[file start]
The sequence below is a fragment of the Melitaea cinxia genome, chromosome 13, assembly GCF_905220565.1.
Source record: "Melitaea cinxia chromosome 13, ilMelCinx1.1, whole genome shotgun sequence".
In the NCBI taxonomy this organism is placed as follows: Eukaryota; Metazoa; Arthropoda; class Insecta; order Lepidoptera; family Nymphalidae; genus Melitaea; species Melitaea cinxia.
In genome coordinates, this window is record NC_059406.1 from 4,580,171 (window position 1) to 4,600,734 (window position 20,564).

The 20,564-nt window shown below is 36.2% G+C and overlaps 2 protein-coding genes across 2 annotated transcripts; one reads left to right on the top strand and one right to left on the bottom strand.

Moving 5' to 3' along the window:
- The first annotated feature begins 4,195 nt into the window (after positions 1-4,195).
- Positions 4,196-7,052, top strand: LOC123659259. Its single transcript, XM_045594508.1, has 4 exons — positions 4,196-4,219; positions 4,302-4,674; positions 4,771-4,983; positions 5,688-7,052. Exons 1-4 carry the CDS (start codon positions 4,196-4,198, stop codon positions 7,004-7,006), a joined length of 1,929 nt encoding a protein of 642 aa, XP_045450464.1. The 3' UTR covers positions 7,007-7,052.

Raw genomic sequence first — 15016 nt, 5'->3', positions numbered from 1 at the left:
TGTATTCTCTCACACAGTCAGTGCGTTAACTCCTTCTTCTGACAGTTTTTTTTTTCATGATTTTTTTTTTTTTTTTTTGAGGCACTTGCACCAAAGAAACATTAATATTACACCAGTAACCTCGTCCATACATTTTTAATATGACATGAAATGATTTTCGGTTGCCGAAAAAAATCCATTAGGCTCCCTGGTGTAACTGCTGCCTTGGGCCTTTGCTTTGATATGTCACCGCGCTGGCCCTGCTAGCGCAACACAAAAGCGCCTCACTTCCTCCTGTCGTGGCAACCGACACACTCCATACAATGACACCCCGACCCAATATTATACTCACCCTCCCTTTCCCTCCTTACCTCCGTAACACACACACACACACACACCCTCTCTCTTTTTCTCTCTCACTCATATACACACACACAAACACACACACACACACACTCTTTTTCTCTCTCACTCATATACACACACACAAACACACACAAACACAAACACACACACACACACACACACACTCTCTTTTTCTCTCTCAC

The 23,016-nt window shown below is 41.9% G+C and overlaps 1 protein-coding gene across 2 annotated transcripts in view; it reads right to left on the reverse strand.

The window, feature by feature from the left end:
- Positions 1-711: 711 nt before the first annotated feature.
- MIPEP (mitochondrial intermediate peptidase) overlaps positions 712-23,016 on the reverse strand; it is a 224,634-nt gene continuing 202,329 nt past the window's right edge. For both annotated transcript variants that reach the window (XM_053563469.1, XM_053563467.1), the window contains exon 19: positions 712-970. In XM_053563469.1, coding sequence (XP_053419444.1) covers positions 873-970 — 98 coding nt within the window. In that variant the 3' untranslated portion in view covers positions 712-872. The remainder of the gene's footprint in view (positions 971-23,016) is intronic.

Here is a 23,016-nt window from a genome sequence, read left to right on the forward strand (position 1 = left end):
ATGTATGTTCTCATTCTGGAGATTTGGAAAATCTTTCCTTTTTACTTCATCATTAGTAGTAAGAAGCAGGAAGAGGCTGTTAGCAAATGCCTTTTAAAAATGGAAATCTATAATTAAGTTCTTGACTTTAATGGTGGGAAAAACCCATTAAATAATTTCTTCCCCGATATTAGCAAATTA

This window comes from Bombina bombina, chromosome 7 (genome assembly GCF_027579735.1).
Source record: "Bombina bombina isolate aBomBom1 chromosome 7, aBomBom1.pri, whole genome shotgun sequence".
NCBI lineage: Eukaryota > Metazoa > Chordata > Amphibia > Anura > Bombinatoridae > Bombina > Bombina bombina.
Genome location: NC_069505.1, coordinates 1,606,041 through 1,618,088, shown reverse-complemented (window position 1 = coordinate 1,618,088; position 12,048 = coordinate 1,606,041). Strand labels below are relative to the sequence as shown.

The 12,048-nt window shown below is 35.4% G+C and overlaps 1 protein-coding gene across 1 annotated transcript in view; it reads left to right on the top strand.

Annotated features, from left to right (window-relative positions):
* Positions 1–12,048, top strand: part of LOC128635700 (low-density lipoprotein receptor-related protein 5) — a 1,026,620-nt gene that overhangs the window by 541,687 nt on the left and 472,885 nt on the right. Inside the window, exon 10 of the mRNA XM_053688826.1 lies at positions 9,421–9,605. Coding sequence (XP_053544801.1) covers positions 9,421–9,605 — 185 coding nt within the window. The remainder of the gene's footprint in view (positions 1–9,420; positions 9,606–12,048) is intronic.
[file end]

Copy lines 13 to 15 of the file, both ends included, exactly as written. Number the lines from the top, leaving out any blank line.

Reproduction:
- Positions 1-711: 711 nt before the first annotated feature.
- MIPEP (mitochondrial intermediate peptidase) overlaps positions 712-23,016 on the reverse strand; it is a 224,634-nt gene continuing 202,329 nt past the window's right edge. For both annotated transcript variants that reach the window (XM_053563469.1, XM_053563467.1), the window contains exon 19: positions 712-970. In XM_053563469.1, coding sequence (XP_053419444.1) covers positions 873-970 — 98 coding nt within the window. In that variant the 3' untranslated portion in view covers positions 712-872. The remainder of the gene's footprint in view (positions 971-23,016) is intronic.

Here is a 23,016-nt window from a genome sequence, read left to right on the forward strand (position 1 = left end):